Published by New American Press, MAYDAY Magazine presents new poetry, fiction, nonfiction, translations, commentary, and visual art to an international community of readers. And this issue has one of my stories in it! Hurrah! Not SFF though. But hey, I’m allowed to write other stuff. Hope you enjoy reading.
Interesting piece on the challenges faced writing fantasy in a historical setting. Have read Winterwood, and can’t wait for Silverwolf to come out!
When writing historical fiction it’s sometimes difficult to pin down names. Things change and sometimes the change is gradual. For instance I live in a tiny Yorkshire village called Birdsedge, or maybe it’s Birds Edge. No one really seems to know for sure. It’s currently in a state of flux and both names work. (My preference is for Birdsedge to be all one word.) When I first moved here in 1980 the village sign when approaching from one direction said Birds Edge, but the sign when approaching from the other said Birdsedge.
Confused? You will be.
An old diary (Adam Eyre’s Diary) from the 1770s called it Bursage and if you listen to some of the long-time residents they pronounce it something closely akin to B’zzidge, the vowel after the B being an uh sound that’s not quite E and not quite U. (A schwa?)
The village doesn’t seem…
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Guess where I’m going to be in just a couple of short weeks? The GollaczFest, of course! I attended last year and it was a real treat. The panel discussions were particularly interesting, with authors giving candid views on topical issues. I especially loved the way Gollancz used the event to promote its debut authors.
This year I plan to split my time between the author panels and the events aimed specifically at upcoming writers. Have a look at the list of authors taking part. It’s going to be so much fun!
There are times as a writer when I just need to step back and chill out. Give the creative side something else to do, a sort of re-charge of the writing batteries. I love the quiet discipline of adding colour to someone else’s kick-ass drawings. I have several fantasy-type colouring books, but my favourite by far is the ‘Terry Pratchett’s DiscWorld’. It is packed with Paul Kidby’s amazing illustrations.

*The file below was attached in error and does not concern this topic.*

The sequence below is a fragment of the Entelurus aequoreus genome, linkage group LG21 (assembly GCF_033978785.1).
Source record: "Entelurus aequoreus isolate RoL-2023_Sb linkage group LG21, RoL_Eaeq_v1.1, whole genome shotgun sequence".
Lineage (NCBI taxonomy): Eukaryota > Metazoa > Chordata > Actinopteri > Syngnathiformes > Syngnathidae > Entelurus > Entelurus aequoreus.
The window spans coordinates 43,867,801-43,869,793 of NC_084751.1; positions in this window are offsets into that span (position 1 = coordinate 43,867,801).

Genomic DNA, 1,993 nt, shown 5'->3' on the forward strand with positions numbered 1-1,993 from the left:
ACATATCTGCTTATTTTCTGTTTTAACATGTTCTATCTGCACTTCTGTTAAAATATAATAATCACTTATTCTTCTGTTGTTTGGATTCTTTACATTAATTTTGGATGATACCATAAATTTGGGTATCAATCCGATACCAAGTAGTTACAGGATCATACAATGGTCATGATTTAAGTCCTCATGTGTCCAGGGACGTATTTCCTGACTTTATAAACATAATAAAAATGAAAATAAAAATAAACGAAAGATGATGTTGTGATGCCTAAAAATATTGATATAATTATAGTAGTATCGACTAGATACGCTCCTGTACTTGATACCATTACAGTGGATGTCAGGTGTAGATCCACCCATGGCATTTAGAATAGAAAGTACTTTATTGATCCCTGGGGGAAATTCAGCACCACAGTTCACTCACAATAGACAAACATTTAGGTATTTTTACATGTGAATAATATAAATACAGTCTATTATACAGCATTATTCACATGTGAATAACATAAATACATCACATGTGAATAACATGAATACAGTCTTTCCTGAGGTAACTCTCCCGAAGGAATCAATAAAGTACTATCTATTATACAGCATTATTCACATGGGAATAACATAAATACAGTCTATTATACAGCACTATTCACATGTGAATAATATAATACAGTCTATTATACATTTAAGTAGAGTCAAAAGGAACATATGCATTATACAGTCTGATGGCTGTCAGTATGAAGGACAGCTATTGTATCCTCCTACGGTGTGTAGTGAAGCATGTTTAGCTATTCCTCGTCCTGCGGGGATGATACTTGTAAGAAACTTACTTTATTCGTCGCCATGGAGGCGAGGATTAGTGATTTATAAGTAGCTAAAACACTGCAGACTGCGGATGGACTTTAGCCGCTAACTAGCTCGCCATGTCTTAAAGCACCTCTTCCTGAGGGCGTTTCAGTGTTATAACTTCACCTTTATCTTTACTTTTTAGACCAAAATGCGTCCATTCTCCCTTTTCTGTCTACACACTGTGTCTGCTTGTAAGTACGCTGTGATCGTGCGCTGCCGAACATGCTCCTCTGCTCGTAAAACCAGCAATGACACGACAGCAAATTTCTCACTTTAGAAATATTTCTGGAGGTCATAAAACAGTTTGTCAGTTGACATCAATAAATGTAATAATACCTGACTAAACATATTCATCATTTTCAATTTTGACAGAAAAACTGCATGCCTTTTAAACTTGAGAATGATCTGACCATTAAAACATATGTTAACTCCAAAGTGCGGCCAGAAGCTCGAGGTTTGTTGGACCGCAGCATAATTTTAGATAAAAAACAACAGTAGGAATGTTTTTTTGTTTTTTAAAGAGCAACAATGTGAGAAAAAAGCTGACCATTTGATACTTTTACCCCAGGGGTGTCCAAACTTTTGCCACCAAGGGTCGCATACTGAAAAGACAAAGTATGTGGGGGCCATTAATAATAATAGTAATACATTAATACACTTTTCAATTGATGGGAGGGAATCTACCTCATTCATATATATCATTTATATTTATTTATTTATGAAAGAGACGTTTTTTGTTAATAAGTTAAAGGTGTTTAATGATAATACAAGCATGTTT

“The little dragon turned on Vimes a gaze that would be guaranteed to win it the award for Dragon the Judges would Most Like to Take Home and Use as a Portable Gas Lighter.”
Thank you Paul Kidby, and thank you Gollancz. I just need to decide what to colour next!
All very useful advice!
I thought I’d toss out some thoughts on the editing process – or rather my editing process because every writer has their own way of dealing with edits, and if it works, then it’s the right way. No two writers are like or follow the exact same process.
There are two phases of content/structural editing. The first is my own, done before sending the first draft of my manuscript to my editor at DAW. The second is the edit based on what my editor wants me to alter or add (more on that later).
At this stage I want to stop and tell you that a few days ago my lovely editor at DAW, Sheila E Gilbert, was awarded the Hugo award for Best Editor, Long Form. I am absolutely thrilled for her because she’s been in this business a long time and is vastly experienced and a terrific editor…
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This is the second part in a two-part blog post by Deborah Walker. You’ll find the first part here: How to sell a lot of SF/F Short Story Reprints – Part 1. See the original on Deborah’s Blog here.
This is the second post on reprints. The first post can be found here. The take home message was more submissions will probably lead to more sales.
This post comes with the same proviso. Every writer is different. Your mileage will vary. And if you disagree with me, do feel free to comment, because I’m interested in different opinions.
So after having made 67 reprint sales this year. (Yes, it’s gone up from the last post). I thought I’d share my process with you. This is how I make my reprint sales, I hope you’ll find it interesting.
Selecting a Reprint Venue
Once you’ve found your reprint venue…
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Please welcome Deborah Walker to the guest spot on the Milford blog for the first of a two-parter on selling reprint stories. Subscribe to the blog so that you don’t miss Part 2 which will be up in a couple of weeks.
What’s a reprint?